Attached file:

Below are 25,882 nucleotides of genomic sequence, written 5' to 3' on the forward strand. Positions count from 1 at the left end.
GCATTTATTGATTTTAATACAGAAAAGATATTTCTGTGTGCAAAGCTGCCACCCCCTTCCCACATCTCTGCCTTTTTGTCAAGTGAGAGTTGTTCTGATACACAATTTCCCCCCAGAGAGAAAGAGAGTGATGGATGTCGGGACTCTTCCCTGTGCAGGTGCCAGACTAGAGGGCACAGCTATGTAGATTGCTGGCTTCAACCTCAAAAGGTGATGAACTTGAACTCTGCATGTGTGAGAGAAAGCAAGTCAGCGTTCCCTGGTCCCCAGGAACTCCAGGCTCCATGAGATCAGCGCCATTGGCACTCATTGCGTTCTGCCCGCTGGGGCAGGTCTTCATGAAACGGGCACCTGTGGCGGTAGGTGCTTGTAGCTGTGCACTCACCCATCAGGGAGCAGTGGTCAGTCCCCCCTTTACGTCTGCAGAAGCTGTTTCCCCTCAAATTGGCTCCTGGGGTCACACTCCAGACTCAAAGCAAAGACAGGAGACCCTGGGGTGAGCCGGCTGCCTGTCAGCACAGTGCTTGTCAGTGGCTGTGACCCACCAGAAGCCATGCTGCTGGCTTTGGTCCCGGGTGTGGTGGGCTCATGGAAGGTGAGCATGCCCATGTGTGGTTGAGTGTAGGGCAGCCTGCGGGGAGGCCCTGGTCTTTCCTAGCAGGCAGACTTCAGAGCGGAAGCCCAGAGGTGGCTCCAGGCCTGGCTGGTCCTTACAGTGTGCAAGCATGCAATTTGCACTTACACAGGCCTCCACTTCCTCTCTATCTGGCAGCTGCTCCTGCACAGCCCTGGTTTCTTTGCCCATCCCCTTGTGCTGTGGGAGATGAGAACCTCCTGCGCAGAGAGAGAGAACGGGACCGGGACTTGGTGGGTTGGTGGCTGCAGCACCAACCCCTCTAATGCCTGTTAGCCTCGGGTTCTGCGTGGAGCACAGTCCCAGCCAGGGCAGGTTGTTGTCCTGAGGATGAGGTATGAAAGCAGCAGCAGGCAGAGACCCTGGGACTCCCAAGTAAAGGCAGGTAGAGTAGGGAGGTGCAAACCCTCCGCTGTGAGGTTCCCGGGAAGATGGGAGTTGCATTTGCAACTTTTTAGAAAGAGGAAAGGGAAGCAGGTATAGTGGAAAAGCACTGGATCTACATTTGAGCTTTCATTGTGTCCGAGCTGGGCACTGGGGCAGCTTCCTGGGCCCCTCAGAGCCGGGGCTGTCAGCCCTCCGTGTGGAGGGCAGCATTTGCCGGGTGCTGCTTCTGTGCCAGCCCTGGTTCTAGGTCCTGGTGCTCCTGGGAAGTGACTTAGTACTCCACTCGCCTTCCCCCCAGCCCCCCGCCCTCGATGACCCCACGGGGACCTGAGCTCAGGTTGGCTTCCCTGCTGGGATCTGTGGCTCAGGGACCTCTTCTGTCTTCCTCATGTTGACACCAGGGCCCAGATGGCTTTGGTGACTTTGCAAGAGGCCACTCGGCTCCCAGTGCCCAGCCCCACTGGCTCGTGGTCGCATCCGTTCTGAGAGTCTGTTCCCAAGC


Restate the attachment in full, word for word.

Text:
Below are 25,882 nucleotides of genomic sequence, written 5' to 3' on the forward strand. Positions count from 1 at the left end.
GCATTTATTGATTTTAATACAGAAAAGATATTTCTGTGTGCAAAGCTGCCACCCCCTTCCCACATCTCTGCCTTTTTGTCAAGTGAGAGTTGTTCTGATACACAATTTCCCCCCAGAGAGAAAGAGAGTGATGGATGTCGGGACTCTTCCCTGTGCAGGTGCCAGACTAGAGGGCACAGCTATGTAGATTGCTGGCTTCAACCTCAAAAGGTGATGAACTTGAACTCTGCATGTGTGAGAGAAAGCAAGTCAGCGTTCCCTGGTCCCCAGGAACTCCAGGCTCCATGAGATCAGCGCCATTGGCACTCATTGCGTTCTGCCCGCTGGGGCAGGTCTTCATGAAACGGGCACCTGTGGCGGTAGGTGCTTGTAGCTGTGCACTCACCCATCAGGGAGCAGTGGTCAGTCCCCCCTTTACGTCTGCAGAAGCTGTTTCCCCTCAAATTGGCTCCTGGGGTCACACTCCAGACTCAAAGCAAAGACAGGAGACCCTGGGGTGAGCCGGCTGCCTGTCAGCACAGTGCTTGTCAGTGGCTGTGACCCACCAGAAGCCATGCTGCTGGCTTTGGTCCCGGGTGTGGTGGGCTCATGGAAGGTGAGCATGCCCATGTGTGGTTGAGTGTAGGGCAGCCTGCGGGGAGGCCCTGGTCTTTCCTAGCAGGCAGACTTCAGAGCGGAAGCCCAGAGGTGGCTCCAGGCCTGGCTGGTCCTTACAGTGTGCAAGCATGCAATTTGCACTTACACAGGCCTCCACTTCCTCTCTATCTGGCAGCTGCTCCTGCACAGCCCTGGTTTCTTTGCCCATCCCCTTGTGCTGTGGGAGATGAGAACCTCCTGCGCAGAGAGAGAGAACGGGACCGGGACTTGGTGGGTTGGTGGCTGCAGCACCAACCCCTCTAATGCCTGTTAGCCTCGGGTTCTGCGTGGAGCACAGTCCCAGCCAGGGCAGGTTGTTGTCCTGAGGATGAGGTATGAAAGCAGCAGCAGGCAGAGACCCTGGGACTCCCAAGTAAAGGCAGGTAGAGTAGGGAGGTGCAAACCCTCCGCTGTGAGGTTCCCGGGAAGATGGGAGTTGCATTTGCAACTTTTTAGAAAGAGGAAAGGGAAGCAGGTATAGTGGAAAAGCACTGGATCTACATTTGAGCTTTCATTGTGTCCGAGCTGGGCACTGGGGCAGCTTCCTGGGCCCCTCAGAGCCGGGGCTGTCAGCCCTCCGTGTGGAGGGCAGCATTTGCCGGGTGCTGCTTCTGTGCCAGCCCTGGTTCTAGGTCCTGGTGCTCCTGGGAAGTGACTTAGTACTCCACTCGCCTTCCCCCCAGCCCCCCGCCCTCGATGACCCCACGGGGACCTGAGCTCAGGTTGGCTTCCCTGCTGGGATCTGTGGCTCAGGGACCTCTTCTGTCTTCCTCATGTTGACACCAGGGCCCAGATGGCTTTGGTGACTTTGCAAGAGGCCACTCGGCTCCCAGTGCCCAGCCCCACTGGCTCGTGGTCGCATCCGTTCTGAGAGTCTGTTCCCAAGC